Tuesday, October 9, 2012

What do we look for in movies anyway?

I like Liam Neeson and it makes me happy to see him become a box office star as he enters his sixties. But, as Taken 2 tops the box office with an almost $50 million weekend, it does makes me wonder about what people look for in the films they go to see.

With a good movie that gets praise, it seems that when your average moviegoer comes around to it, the film will have to do backflips and handstands in order to make a positive impression. But, when it's a sequel to a familiar franchise that takes absolutely zero risks in style or substance, the standards seem to be different.  Looper seems to be doing ok business in the box office but certainly a film with Bruce Willis and Joseph Gordon-Levitt as the leads can do a bit better. I found Looper to be original, daring, and a fun movie to watch. Many audience members liked the film, but when I see criticisms, I often see words "overrated" or "overhyped." thrown in there. As if a well-reviewed movie can't just be good or liked by a lot of people.

It seems like people try harder to defy critics than let the movie speak for themselves. I, for one, don't give a rat's ass about rottentomatoes or metacritic. I'll look at them as reference points when awards season comes around, but other than that, I don't let that guide my movie watching. I do have a bias though. I tend to flock to movies that have interesting directors attached to them, that's what draws me as a film watcher. Not everyone goes that route, in fact, many couldn't care less who directs anything. That's weird to me though. I look at great directors the same way I look at great bands. Why wouldn't you care who sings your favorite song? It just seems illogical to me. You like a good movie for a reason, why not seek out movies made by the same people involved?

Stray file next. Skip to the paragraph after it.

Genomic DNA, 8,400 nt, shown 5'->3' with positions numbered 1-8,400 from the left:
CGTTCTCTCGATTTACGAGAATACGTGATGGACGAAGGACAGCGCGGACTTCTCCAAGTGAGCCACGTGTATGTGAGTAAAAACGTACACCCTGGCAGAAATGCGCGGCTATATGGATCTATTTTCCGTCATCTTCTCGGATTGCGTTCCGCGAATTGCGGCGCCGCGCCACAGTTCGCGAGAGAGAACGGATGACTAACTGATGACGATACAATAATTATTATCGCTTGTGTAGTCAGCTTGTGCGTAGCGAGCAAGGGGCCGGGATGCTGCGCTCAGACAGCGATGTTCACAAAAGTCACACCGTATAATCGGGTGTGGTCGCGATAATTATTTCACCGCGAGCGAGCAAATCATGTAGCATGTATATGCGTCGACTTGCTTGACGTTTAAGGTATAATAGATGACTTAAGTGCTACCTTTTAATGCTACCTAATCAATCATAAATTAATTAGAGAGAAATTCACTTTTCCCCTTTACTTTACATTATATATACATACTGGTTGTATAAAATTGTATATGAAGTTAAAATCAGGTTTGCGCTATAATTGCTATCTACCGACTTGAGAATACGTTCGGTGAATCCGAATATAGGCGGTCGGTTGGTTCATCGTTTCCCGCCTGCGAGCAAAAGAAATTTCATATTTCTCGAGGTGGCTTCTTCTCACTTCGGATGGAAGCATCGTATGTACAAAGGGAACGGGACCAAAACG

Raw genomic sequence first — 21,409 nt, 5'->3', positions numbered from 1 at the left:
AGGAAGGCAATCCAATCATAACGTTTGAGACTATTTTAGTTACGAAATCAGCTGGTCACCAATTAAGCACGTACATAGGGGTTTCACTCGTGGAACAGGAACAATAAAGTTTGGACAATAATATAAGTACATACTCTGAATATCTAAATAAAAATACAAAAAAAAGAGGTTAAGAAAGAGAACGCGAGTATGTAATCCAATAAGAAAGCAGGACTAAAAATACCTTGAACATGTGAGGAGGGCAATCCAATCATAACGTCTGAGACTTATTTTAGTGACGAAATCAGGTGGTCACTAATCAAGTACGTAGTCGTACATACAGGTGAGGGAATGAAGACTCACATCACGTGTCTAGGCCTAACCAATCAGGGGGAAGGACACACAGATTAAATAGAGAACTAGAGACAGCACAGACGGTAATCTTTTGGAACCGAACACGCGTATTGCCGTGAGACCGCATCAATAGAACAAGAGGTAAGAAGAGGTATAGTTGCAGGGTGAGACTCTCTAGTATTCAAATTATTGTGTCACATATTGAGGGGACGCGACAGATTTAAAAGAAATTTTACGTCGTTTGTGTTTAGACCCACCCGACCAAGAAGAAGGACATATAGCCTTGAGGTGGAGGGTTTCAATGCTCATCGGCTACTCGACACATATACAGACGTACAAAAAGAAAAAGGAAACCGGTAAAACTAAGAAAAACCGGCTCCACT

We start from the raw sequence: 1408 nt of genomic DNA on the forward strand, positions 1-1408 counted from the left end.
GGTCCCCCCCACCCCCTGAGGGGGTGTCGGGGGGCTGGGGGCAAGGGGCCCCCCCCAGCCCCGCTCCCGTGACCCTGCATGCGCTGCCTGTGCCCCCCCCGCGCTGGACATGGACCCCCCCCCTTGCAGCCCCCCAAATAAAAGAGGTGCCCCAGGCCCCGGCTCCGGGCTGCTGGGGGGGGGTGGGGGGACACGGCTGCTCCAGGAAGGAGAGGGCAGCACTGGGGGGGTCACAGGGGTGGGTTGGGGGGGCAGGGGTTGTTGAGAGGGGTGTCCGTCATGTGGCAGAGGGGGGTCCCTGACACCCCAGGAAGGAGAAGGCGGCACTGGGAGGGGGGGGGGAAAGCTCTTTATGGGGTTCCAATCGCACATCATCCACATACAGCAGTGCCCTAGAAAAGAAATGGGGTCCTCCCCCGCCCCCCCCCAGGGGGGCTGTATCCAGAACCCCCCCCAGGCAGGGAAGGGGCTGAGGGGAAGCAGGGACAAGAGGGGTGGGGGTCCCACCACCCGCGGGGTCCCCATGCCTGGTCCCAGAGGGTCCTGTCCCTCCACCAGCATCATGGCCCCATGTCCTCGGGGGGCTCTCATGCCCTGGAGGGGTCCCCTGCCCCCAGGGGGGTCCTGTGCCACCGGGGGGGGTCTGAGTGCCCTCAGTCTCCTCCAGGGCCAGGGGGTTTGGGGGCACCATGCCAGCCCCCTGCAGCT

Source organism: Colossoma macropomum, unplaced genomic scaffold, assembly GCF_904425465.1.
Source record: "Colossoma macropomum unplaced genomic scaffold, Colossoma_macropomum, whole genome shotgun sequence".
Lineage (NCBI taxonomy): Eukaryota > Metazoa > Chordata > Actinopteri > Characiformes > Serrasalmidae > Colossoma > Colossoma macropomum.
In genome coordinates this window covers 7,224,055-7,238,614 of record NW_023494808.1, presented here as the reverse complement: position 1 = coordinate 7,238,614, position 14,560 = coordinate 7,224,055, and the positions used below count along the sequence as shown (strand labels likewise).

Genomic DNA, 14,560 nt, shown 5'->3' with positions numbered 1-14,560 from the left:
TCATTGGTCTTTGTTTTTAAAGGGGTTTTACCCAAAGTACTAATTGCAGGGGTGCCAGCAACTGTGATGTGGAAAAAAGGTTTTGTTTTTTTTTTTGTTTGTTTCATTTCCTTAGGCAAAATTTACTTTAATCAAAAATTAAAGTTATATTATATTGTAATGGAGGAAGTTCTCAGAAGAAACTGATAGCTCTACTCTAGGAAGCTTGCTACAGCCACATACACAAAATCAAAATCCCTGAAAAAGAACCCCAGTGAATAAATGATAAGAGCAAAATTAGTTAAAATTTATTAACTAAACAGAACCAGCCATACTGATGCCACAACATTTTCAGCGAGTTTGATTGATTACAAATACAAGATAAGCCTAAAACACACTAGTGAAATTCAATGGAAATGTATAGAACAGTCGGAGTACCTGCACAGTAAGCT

I feel that, for myself, the difference of opinion between me and a well-respected friend or family member is becoming a bit too noticeable for me. It gets to a point where I'm afraid to even discuss "The Master" with someone I know no matter how much I love that film and regardless of whether or not that film has many things worth discussing. I don't care if someone dislikes films that I like, but I often find myself unable to have a well-rounded discussion about this or that film. It always seems to devolve to the point where it's no longer worth discussion.

Fact of the matter is that too many people just don't give a shit. More often than not, people just want turn their brain off when they watch a movie. For me, that used to be fine every once in awhile, but does it really have to be that way all the time?

Part of the problem is me, I know that. For some reason, I seem to respond positively to films that I can sense will wind up being divisive. I loved The Master, Drive, and The Tree of Life... films that the majority of critics like too, but there's a huge disconnect between critics and audiences with those films. Heck, The Tree of Life has a paltry 6.9 rating on imdb for crying out loud. People really dislike that movie. I really loved that movie. Is there something wrong with me? Or with them? Or does anything have to be wrong with anybody? I don't know, but I feel like there used to be a time when the discrepancy between what was good and what people thought was good wasn't so damn different.

A great film used to just be a great film. Sure, some might not like it, but at least people used to have a worthy explanation of some sort. Difference of opinion is always welcome, but I often find myself scratching my head and asking "why" when I hear some dissenters of my favorite movies of recent time.

Anyway, I don't mean to come across as pretentious or as an asshole with this post, I'm just getting frustrated. It really seems like fewer people are interested in seeing original movies anymore and are instead flocking to more sequels, blockbusters, etc. 2011 was already a bad sign and 2010 is looking more and more like an anomaly. Argo, Lincoln, Django Unchained... more original movies, but will they gain any traction with the general movie going audience? God I hope so, I don't wanna live in a world where people ignore Tarantino and Spielberg in favor of films with an already established audience that took hundreds of millions of dollars to make. More than ever, this is an issue that's becoming important to me. Why can't we embrace movies that are different? Bold, rambunctious? Films that test people's patience. Why can't we embrace variety? Why does it all have to be done the same way or have the same movie title but with a "2" or "3" next to it? I'm running out of answers.

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